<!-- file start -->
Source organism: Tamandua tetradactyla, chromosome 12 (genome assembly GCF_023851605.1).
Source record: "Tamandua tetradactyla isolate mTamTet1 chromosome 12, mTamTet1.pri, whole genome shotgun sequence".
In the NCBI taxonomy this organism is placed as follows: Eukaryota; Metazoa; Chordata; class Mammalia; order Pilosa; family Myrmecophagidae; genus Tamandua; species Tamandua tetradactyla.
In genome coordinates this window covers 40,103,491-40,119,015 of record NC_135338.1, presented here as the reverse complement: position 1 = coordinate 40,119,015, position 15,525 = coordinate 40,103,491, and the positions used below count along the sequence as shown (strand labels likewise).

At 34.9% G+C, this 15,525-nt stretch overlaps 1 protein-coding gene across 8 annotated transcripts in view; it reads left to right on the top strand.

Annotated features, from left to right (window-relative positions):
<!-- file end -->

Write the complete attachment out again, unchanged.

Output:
Source organism: Tamandua tetradactyla, chromosome 12 (genome assembly GCF_023851605.1).
Source record: "Tamandua tetradactyla isolate mTamTet1 chromosome 12, mTamTet1.pri, whole genome shotgun sequence".
In the NCBI taxonomy this organism is placed as follows: Eukaryota; Metazoa; Chordata; class Mammalia; order Pilosa; family Myrmecophagidae; genus Tamandua; species Tamandua tetradactyla.
In genome coordinates this window covers 40,103,491-40,119,015 of record NC_135338.1, presented here as the reverse complement: position 1 = coordinate 40,119,015, position 15,525 = coordinate 40,103,491, and the positions used below count along the sequence as shown (strand labels likewise).

At 34.9% G+C, this 15,525-nt stretch overlaps 1 protein-coding gene across 8 annotated transcripts in view; it reads left to right on the top strand.

Annotated features, from left to right (window-relative positions):